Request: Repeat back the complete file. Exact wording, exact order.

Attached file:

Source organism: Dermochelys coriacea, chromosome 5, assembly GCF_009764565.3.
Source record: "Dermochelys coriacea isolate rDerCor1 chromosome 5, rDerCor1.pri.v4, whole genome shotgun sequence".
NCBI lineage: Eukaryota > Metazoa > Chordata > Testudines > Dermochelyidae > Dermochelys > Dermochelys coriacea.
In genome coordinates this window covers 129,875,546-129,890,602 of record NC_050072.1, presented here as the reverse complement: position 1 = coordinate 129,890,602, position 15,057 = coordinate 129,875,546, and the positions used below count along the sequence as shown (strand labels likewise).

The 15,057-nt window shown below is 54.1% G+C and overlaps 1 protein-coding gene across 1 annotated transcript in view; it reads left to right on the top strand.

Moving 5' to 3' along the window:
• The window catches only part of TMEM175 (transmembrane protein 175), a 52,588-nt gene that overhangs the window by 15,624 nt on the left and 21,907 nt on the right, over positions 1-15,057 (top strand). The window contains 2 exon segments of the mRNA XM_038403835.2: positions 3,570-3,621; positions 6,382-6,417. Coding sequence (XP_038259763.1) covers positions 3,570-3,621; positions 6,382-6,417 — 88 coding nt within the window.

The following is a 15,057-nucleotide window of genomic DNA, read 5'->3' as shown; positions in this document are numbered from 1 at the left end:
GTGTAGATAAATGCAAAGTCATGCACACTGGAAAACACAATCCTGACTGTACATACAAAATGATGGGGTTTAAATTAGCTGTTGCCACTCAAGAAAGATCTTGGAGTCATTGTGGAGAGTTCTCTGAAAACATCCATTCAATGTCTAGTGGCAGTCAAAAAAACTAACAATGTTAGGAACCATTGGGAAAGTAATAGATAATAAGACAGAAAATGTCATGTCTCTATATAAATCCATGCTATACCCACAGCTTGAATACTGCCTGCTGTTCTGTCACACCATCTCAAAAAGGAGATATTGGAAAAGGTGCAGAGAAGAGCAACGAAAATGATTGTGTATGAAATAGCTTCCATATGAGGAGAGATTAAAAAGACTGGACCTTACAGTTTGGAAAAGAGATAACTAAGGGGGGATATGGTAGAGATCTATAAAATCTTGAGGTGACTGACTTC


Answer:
Source organism: Dermochelys coriacea, chromosome 5, assembly GCF_009764565.3.
Source record: "Dermochelys coriacea isolate rDerCor1 chromosome 5, rDerCor1.pri.v4, whole genome shotgun sequence".
NCBI lineage: Eukaryota > Metazoa > Chordata > Testudines > Dermochelyidae > Dermochelys > Dermochelys coriacea.
In genome coordinates this window covers 129,875,546-129,890,602 of record NC_050072.1, presented here as the reverse complement: position 1 = coordinate 129,890,602, position 15,057 = coordinate 129,875,546, and the positions used below count along the sequence as shown (strand labels likewise).

The 15,057-nt window shown below is 54.1% G+C and overlaps 1 protein-coding gene across 1 annotated transcript in view; it reads left to right on the top strand.

Moving 5' to 3' along the window:
• The window catches only part of TMEM175 (transmembrane protein 175), a 52,588-nt gene that overhangs the window by 15,624 nt on the left and 21,907 nt on the right, over positions 1-15,057 (top strand). The window contains 2 exon segments of the mRNA XM_038403835.2: positions 3,570-3,621; positions 6,382-6,417. Coding sequence (XP_038259763.1) covers positions 3,570-3,621; positions 6,382-6,417 — 88 coding nt within the window.

The following is a 15,057-nucleotide window of genomic DNA, read 5'->3' as shown; positions in this document are numbered from 1 at the left end:
GTGTAGATAAATGCAAAGTCATGCACACTGGAAAACACAATCCTGACTGTACATACAAAATGATGGGGTTTAAATTAGCTGTTGCCACTCAAGAAAGATCTTGGAGTCATTGTGGAGAGTTCTCTGAAAACATCCATTCAATGTCTAGTGGCAGTCAAAAAAACTAACAATGTTAGGAACCATTGGGAAAGTAATAGATAATAAGACAGAAAATGTCATGTCTCTATATAAATCCATGCTATACCCACAGCTTGAATACTGCCTGCTGTTCTGTCACACCATCTCAAAAAGGAGATATTGGAAAAGGTGCAGAGAAGAGCAACGAAAATGATTGTGTATGAAATAGCTTCCATATGAGGAGAGATTAAAAAGACTGGACCTTACAGTTTGGAAAAGAGATAACTAAGGGGGGATATGGTAGAGATCTATAAAATCTTGAGGTGACTGACTTC